In the beginning, there was the part-time meeting planner.
Back in the early part of the last century, whenever a sales meeting needed to be planned, the director of sales took care of it -- or he handed it off to his administrative assistant. Part-time planners have been around as long as the meetings industry has existed. As the 20th century moved on, and planning evolved into a profession, with associations, certifications, and accepted best practices, part-time planners didn't disappear. Salespeople, human resource directors, marketing professionals, and administrative assistants continued to plan meetings alongside the army of professional meeting planners organizing events all over the world -- and they're still at it today.
Here's what today's part-time planner needs to do to stay effective.
LEVEL 1: PREPARATION
1. Be Ready to Assume the Role
Administrative professionals, executive assistants, secretaries -- no matter what title they may hold, these professionals provide administrative support in a business setting and their tasks often include planning meetings, events, and conferences.
"Organizing events is no longer a nice-to-have skill set for assistants -- it's a must-have that businesses expect," says Lucy Brazier, CEO of Marcham Publishing, publisher of Executive Secretary Magazine and an international speaker and conference chair.
Meetings should be viewed as project management opportunities. "An administrative professional can be a great facilitator or huge roadblock to a successful event," says Julie Perrine, founder and CEO of All Things Admin, a company dedicated to developing and providing training, mentoring, and resources for administrative professionals worldwide.
Perrine, who started her career as a secretary and has held a wide range of titles as an administrator, has experienced firsthand the success that can be achieved when effective planning skills are in place. "An administrator's role can make or break the success of the meeting they are helping to coordinate," says Perrine. She adds that these events must be managed like projects, not just tasks.
2. Take Advantage of Educational Programs
Meeting planning associations, as well as industry conferences, are a way to gain education and build a strong network of resources. Not only are there organizations like Meeting Professionals International (MPI), which offers courses like Basics Boot Camp: Meeting Fundamentals, but the International Association of Administrative Professionals and the American Society of Administrative Professionals also provide educational opportunities.
3. Stay Current
Industry publications (like Successful Meetings), websites, and blogs provide information and education on the latest meeting planning trends and best practices.
LEVEL 2: DOING THE JOB
4. Customize as Much as Possible
Customized forms, templates, and checklists that Perrine has developed throughout her career have allowed her to be proactive instead of reactive. She has created checklists pertaining to site tours, participant lists, travel/hotel arrangements, meeting rooms, food and beverage, and the agenda. (Visit here for a copy of Perrine's meeting questionnaire.)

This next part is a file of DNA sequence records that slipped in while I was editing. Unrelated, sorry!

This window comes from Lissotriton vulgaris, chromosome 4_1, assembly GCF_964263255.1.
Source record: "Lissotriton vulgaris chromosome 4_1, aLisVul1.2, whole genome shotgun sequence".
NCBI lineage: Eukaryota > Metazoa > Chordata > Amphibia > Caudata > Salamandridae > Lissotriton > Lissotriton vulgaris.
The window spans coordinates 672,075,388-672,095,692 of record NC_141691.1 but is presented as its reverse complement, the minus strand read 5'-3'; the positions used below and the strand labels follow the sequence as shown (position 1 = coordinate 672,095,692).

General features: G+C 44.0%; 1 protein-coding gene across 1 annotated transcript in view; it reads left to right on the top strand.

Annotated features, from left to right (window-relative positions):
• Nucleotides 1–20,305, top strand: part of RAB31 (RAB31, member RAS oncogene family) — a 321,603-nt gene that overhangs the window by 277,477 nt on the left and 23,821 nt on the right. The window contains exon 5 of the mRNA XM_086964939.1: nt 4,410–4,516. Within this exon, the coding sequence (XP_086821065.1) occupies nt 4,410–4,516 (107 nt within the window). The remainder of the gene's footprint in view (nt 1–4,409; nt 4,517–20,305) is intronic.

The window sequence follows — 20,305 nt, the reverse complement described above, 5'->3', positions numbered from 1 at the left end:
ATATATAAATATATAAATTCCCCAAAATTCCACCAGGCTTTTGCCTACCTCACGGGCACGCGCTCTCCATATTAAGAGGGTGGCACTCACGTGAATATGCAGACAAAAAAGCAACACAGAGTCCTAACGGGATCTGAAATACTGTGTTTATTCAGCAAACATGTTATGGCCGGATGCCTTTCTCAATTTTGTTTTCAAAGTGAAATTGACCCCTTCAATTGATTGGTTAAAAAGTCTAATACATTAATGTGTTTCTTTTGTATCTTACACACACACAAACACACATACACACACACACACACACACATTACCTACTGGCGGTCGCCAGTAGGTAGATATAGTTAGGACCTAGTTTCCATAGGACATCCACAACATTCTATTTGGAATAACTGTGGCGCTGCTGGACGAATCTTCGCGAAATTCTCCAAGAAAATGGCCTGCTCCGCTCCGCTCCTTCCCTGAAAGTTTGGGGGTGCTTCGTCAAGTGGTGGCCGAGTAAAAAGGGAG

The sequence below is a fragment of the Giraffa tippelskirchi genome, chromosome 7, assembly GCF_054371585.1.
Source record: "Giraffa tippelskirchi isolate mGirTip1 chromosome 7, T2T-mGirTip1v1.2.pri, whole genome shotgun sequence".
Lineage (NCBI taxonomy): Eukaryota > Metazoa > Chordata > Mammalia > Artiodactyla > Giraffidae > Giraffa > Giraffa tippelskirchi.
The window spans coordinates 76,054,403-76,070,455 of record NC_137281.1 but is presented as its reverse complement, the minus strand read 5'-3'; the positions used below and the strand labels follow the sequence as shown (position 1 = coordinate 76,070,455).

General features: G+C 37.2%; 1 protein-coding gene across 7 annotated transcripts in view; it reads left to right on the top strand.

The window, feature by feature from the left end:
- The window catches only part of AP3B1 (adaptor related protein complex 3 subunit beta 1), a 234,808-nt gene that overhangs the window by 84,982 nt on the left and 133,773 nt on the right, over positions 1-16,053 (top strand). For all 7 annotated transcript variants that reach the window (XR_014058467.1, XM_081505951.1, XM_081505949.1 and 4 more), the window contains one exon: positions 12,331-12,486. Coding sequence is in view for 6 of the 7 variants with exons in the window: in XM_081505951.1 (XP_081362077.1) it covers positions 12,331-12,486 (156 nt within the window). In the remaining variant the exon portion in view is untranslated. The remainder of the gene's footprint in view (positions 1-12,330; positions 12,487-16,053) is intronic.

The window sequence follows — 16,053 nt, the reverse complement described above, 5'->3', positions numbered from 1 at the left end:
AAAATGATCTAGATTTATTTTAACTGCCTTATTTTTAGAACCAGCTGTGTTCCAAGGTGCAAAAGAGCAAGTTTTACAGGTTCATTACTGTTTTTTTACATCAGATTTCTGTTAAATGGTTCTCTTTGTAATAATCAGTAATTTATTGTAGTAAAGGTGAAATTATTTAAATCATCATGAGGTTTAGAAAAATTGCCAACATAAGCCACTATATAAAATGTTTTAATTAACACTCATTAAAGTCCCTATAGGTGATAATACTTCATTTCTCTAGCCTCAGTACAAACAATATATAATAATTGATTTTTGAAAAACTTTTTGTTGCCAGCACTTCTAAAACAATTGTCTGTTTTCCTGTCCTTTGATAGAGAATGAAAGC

A similar punch list has proven to be invaluable to Dr. Robert Hollon, executive director of the Association for Science Teacher Education, where planning the annual conference is one of his many responsibilities. His checklist, he points out, "is integrated with a list of contract must-haves, like clear force majeure clauses, attrition language [when fewer attendees book in the host hotel room block than planned], non-performance statements, and the like. That way when I am negotiating and facilitating our conference, it is less likely that I will miss something."
5. Find Tactical Partners
Lindsay Griffiths, director of global relationship management at the International Lawyers Network, an association of more than 5,000 attorneys across 67 countries, plans anywhere from two to four international conferences a year. This is but one of the many hats she wears. Focused on developing a unified message for these independent firms, her other responsibilities include education, marketing, implementing a social media strategy, blogging, recruiting, onboarding new members, and managing collateral materials. By not being afraid to ask for help, Griffiths has excelled as a part-time planner.
"I am very detail-oriented and like to be involved in every aspect of our conferences, but I have learned to leverage that by working with local destination management companies [DMCs]," notes Griffiths. "I leave the actual running of our conferences to these on-site providers. They manage transportation, tours, and other aspects, plus they can get access to things that you wouldn't be able to get on your own."
Convention and visitors bureaus (CVBs) and destination marketing organizations (DMOs) also have helped Griffiths by providing insider information and, more importantly, saving her a great deal of time at no cost. That is a win-win. Instead of making numerous calls to potential hotels, convention centers, and off-site venues, one call to the CVB or DMO will result in RFPs, bids, proposals, and help with negotiation.
This gives Griffiths time to focus on facilitating networking, which is what she considers the most important part of her events. "We build unique cultural experiences into our conferences to help our delegates bond," she says about activities such as spending an afternoon immersed in the Maori culture of New Zealand, cycling through the rice paddies in Vietnam, and learning Thai dancing in Bangkok.